In an open letter cosigned by more than 100 models, including Amber Valletta, Christy Turlington Burns, Edie Campbell, Karen Elson and Iskra Lawrence as well as Time’s Up, the Model Alliance is calling on Victoria’s Secret chief executive officer John Mehas to join its Respect Program. The program calls for participants to adhere to a code of conduct to safeguard models.

This appeal is being made days after an investigative piece in The New York Times presented allegations of misogyny, bullying and harassment at Victoria’s Secret. Cosigners included Andi Muise, Alison Nix and Alyssa Miller, whose claims of abuse were featured in the article.

Reached for comment Wednesday, a spokeswoman for L Brands Inc., which owns Victoria’s Secret, noted, “We absolutely share a common goal with Model Alliance to ensure the safety and well-being of models. Our robust photo shoot procedures, including training and oversight, were implemented in May 2019 and reflect elements of the Respect Program and beyond. We’re proud of the progress we’ve made and remain committed to continuous improvement. We’re always open to engage with those looking to make improvements in the industry.”

Executives at the company learned of the Model Alliance’s request, after receiving media requests Wednesday. After the fact, they received the group’s letter, according to someone familiar with the situation, who requested anonymity. The company is considering a response to the Model Alliance, the individual said.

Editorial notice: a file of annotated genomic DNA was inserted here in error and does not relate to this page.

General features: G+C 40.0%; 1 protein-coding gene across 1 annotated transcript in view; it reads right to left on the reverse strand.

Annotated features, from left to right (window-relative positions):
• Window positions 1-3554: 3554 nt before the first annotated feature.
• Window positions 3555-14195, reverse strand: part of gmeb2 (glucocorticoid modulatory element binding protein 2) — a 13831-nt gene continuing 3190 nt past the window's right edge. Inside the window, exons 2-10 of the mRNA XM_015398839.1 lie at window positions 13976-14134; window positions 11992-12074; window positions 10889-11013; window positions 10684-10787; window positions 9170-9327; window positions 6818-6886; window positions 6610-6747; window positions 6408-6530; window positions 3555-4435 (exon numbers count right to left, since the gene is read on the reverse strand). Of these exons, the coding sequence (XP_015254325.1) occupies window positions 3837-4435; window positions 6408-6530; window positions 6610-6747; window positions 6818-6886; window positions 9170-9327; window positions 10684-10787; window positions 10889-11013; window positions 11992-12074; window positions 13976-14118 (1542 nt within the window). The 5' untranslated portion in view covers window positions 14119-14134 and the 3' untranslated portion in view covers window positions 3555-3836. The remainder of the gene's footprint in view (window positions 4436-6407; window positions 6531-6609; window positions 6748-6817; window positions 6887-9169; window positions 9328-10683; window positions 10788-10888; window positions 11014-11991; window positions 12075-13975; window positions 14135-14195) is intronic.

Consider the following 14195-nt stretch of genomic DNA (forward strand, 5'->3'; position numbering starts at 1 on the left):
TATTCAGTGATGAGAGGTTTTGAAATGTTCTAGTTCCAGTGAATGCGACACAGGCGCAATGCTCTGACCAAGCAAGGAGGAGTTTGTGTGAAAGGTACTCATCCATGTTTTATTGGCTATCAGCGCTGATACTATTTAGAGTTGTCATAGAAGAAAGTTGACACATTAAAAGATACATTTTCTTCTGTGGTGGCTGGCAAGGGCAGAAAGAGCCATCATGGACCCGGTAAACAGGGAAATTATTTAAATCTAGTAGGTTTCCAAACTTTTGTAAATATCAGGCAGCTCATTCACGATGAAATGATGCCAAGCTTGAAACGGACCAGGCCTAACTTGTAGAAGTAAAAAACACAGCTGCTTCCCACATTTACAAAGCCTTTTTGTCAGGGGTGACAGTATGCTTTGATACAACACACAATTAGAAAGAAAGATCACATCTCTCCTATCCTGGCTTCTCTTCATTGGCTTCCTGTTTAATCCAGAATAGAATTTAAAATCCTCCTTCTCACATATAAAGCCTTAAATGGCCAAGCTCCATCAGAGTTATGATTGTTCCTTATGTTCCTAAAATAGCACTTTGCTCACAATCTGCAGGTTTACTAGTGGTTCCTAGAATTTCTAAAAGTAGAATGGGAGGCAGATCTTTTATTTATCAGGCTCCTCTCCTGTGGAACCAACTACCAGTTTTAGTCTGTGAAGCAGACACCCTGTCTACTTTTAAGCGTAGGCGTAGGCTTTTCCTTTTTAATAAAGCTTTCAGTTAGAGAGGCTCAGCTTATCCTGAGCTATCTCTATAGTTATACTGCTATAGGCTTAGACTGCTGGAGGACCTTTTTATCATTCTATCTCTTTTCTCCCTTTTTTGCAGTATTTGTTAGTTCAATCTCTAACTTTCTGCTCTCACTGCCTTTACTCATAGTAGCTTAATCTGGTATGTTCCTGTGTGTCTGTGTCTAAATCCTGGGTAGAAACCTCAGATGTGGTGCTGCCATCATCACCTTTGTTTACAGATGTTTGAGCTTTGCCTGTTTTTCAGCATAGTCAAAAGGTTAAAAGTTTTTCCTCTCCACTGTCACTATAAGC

An L Brands spokeswoman declined to comment when asked if any of the allegations in The Times’ article [which included inappropriate touching, lewd comments among other misconduct] would be contested. She cited a statement from L Brands’ independent board of directors’ which read, “On behalf of the independent directors of the board, we can assure you that the company is intensely focused on the corporate governance, workplace and compliance practices that directly impact our 80,000 associates around the world, nearly 90 percent of whom are female. With the adoption in recent years of even more robust antiharassment policies, hotline reporting and training, we have made significant strides in ensuring that the company provides a safe, welcoming and empowering workplace for every associate. We regret any instance where we did not achieve this objective and are fully committed to continuous improvement and complete accountability.”

She also referenced the company’s photo shoot procedures and highlighted how they were published in May and updated in August. In addition, she cited that an independent monitor is present at every shoot, and more than 760 third parties and more than 100 associates have been screened as part of those procedures.

But the letter to Mehas noted how the Model Alliance had met with L Brands/Victoria’s Secret in September 2019, and proposed concrete solutions for how the company could take action and end abuse. But regarding serious complaints, Victoria’s Secret chose not to take action. Instead, they followed up after the meeting with a short e-mail stating that they were “in the process of continued learning and listening.”

Noting the alleged inappropriate behavior in the recent article, the letter to Mehas said, “In the face of the horrifying revelations from the past year, this response is utterly unacceptable. The time for listening is long past; it’s time for Victoria’s Secret to take action to protect the people they profit from. Human rights violations can’t be stopped with a corporate rebranding exercise.”

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